I have lost count of the number of people I have seen die over the past 30 years. While I would like to pretend that I remember every one, the truth is, I cannot. I still vividly recall two patients whose deaths I witnessed early in my first year as a junior doctor. Quite quickly, though, a professional detachment develops. It has to. It is not a lack of care, but all doctors need to find ways of insulating themselves from the rawness of dying and grief.
Death ceases to scorch its imprint on to memory. It becomes instead a medical condition to try to manage well – with control of symptoms, and support to patient and family. Care of the dying is just one, albeit highly important, part of the job. Some patients still cut through. I’ve had two children die of cancer during my years as a GP; both cases had me in tears at times. And there have been several adults in the prime of life whose premature deaths, and the shattered families left behind, have rocked me. But when death comes at the end of a long, fulfilled life, it is easier to accept as a doctor – particularly when one has been able to make a positive difference to those affected.
As the death toll from the pandemic has risen inexorably over the past year, I have become increasingly disturbed by the caveats – age, and the presence of “underlying health conditions” – that are routinely applied. Most notorious, but far from unusual, was the erstwhile Brexit Party MEP, Claire Fox, who tweeted in December 2020: “Only 377 people under 60 without pre-existing conditions have died of Covid in England.” The objective appears clear: make Covid mortality into something acceptable, natural. Or the unavoidable complication for bodies that are already sick and ailing and beyond repair.
Barry, the first patient I lost to Covid, was in his mid-fifties. His chronic lung condition did not prevent him working, nor being a father to his two children, nor enjoying an entirely normal life. Then there was Helen’s mother. I am still troubled by Helen’s anguish: prevented from entering the nursing home to say goodbye, while we healthcare professionals were allowed in to assess and palliate her mother’s terminal Covid. And the pictures scrolling through my social media feed: nurses, doctors, carers, struck down by a virus their vocation exposed them to. As the UK marks the milestone of 100,000 coronavirus deaths, we must not allow this national tragedy to be neutralised or normalised – nor in any sense be presented as inevitable.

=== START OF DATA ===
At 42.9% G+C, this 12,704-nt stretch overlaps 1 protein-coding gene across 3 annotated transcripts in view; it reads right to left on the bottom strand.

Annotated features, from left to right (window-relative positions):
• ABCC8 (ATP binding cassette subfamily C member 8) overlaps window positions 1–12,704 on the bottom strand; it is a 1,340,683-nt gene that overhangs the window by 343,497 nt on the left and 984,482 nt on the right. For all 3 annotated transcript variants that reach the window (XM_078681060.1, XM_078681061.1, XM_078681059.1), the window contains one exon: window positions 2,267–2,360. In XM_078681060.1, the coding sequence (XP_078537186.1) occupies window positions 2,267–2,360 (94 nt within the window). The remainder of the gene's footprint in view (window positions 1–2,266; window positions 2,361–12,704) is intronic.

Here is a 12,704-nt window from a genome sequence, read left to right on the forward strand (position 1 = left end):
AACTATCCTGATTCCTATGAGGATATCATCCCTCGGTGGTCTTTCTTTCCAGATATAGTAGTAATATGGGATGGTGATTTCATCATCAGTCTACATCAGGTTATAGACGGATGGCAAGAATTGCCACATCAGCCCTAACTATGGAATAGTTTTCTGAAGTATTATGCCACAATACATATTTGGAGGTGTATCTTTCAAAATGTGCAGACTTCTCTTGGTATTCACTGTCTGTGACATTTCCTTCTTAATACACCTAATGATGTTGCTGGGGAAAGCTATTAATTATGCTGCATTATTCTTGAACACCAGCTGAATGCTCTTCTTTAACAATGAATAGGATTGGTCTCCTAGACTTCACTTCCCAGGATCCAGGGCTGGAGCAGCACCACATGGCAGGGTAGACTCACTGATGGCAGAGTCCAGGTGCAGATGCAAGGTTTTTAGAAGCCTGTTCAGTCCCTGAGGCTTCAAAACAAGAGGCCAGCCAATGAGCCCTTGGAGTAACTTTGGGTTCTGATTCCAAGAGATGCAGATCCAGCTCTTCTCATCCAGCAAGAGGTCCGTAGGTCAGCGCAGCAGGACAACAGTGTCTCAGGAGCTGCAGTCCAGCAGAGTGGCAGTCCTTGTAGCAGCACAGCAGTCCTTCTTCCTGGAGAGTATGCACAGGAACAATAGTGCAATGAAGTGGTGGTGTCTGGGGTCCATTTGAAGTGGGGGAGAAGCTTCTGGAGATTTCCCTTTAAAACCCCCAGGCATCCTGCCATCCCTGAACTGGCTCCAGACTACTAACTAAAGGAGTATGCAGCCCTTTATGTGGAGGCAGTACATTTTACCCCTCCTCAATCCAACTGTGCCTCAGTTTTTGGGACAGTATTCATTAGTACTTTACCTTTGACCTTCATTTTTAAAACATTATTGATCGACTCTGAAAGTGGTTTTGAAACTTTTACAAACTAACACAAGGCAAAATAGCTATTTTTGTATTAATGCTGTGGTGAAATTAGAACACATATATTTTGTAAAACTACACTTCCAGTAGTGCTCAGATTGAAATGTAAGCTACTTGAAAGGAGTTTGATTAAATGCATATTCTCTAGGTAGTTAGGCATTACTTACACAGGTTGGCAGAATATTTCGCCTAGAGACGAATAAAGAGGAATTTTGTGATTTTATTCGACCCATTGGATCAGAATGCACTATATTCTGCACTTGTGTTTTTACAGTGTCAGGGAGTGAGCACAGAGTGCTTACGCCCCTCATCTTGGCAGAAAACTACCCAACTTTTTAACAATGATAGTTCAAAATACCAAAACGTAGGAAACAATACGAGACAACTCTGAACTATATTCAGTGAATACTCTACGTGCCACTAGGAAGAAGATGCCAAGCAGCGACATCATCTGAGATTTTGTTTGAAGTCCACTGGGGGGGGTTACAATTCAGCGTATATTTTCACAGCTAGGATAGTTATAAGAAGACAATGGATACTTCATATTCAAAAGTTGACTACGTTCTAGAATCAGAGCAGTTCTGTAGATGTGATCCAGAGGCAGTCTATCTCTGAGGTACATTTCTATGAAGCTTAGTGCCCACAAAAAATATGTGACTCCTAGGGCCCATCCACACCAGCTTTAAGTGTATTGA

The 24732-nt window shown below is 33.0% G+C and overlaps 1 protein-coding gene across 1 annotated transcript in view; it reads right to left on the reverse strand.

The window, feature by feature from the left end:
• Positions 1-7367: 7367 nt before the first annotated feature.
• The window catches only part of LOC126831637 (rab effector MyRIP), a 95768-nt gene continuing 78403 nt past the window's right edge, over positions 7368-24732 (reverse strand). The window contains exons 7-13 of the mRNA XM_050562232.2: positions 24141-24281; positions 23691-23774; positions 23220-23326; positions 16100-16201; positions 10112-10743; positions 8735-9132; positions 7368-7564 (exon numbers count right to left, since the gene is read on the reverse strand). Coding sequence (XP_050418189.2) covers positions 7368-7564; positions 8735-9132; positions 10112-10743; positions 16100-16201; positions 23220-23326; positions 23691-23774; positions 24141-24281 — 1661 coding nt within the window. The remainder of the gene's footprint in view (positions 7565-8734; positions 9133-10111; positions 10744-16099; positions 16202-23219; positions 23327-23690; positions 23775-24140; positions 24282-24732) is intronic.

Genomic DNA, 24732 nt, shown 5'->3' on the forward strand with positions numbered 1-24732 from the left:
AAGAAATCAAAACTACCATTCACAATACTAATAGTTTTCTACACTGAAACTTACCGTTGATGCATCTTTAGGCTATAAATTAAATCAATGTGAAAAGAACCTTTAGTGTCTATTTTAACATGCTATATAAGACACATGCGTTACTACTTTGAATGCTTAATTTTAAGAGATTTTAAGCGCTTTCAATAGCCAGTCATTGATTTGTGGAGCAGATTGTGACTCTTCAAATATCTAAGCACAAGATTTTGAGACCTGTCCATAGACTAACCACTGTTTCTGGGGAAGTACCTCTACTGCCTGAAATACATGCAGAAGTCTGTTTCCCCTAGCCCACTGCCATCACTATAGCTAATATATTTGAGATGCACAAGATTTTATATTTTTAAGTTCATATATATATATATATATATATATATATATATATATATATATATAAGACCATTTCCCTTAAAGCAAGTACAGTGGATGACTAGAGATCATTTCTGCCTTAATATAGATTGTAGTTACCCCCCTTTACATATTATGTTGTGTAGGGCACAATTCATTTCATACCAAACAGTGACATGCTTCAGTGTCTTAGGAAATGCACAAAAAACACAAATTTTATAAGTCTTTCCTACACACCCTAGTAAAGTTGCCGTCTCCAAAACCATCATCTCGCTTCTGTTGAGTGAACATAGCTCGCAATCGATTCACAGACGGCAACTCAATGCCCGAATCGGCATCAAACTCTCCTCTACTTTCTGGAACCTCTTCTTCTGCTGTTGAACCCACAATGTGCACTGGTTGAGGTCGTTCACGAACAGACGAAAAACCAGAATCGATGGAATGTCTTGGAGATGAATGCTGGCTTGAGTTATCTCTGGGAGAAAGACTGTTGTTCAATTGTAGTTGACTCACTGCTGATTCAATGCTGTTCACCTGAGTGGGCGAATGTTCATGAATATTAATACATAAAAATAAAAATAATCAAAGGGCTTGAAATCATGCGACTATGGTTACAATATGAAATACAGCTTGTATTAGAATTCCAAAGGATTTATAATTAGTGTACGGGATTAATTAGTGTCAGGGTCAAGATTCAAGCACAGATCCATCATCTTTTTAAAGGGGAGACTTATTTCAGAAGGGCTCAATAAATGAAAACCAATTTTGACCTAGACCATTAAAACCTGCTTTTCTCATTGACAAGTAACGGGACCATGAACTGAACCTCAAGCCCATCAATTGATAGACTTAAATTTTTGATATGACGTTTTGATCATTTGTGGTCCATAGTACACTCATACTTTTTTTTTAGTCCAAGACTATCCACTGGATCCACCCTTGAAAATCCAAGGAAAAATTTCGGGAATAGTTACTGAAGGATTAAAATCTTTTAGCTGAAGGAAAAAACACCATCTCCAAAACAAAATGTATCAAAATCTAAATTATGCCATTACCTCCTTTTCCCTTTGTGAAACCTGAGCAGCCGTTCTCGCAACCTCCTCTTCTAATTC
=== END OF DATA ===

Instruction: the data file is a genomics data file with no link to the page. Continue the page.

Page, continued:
In the first Downing Street briefings, held in the early weeks of March 2020, the three lecterns at which the Prime Minister and his senior advisers stood were emblazoned with the royal coat of arms. Union Jacks were ranged on the wood-panelled walls behind. The tone was of sober national confidence. The pandemic would likely prove challenging, we were told, but the UK was one of the best-prepared nations on Earth.
Johnson cited our “world-leading” science, an adjective that struck a chord with me. Flanking him were Chris Whitty, the chief medical officer for England, and Patrick Vallance, the government’s chief scientific adviser. Both are highly regarded physicians and research scientists. Johnson’s conduct had been erratic and shambolic, but Whitty and Vallance were emblematic of something deeply reassuring: Britain as a bastion of scientific rationality in healthcare.
It is a hallmark of the scientific method that all theories are provisional, subject to challenge and revision as new data emerges. The UK was blindsided by the first wave: our pandemic plan, geared wholly towards an influenza virus, proved fatally flawed, with an early abandonment of containment, and a shift instead merely to try to keep infection rates within health service capacity. But during the summer lull between the first and second waves we should have undertaken a scientific reappraisal; data from around the globe was by then demonstrating a “zero Covid” strategy as the optimum approach, in terms of both human and economic health. At its core, this was a scientific failure. To the best of my knowledge, Sage, the forum for channelling expert advice to the heart of government, has never yet questioned the validity of our extant pandemic plan, first published on 3 March 2020, nor presented an alternative “zero Covid” option for ministerial consideration.
Yes, it was a UK clinical trial that identified the most important lifesaving Covid treatment to date, the steroid dexamethasone. Oxford University developed one of the world’s first vaccines. But our governmental science has proved intrinsically unscientific. From the outset of the pandemic, there have been many UK-based scientists – notably the shadow advisory group Independent Sage, which urged the government to adopt its “zero Covid” strategy in July 2020; as well as voices such as professors Devi Sridhar and John Ashton – whose alternative analyses have consistently been vindicated by events. At the centre, Sage has appeared mired in groupthink, and impervious to external critique. Alongside the deaths of so many compatriots – among them numerous healthcare workers – I am also mourning something less tangible but still profound: the sense of our national scientific competence.
This article appears in the 27 Jan 2021 issue of the New Statesman, The Lost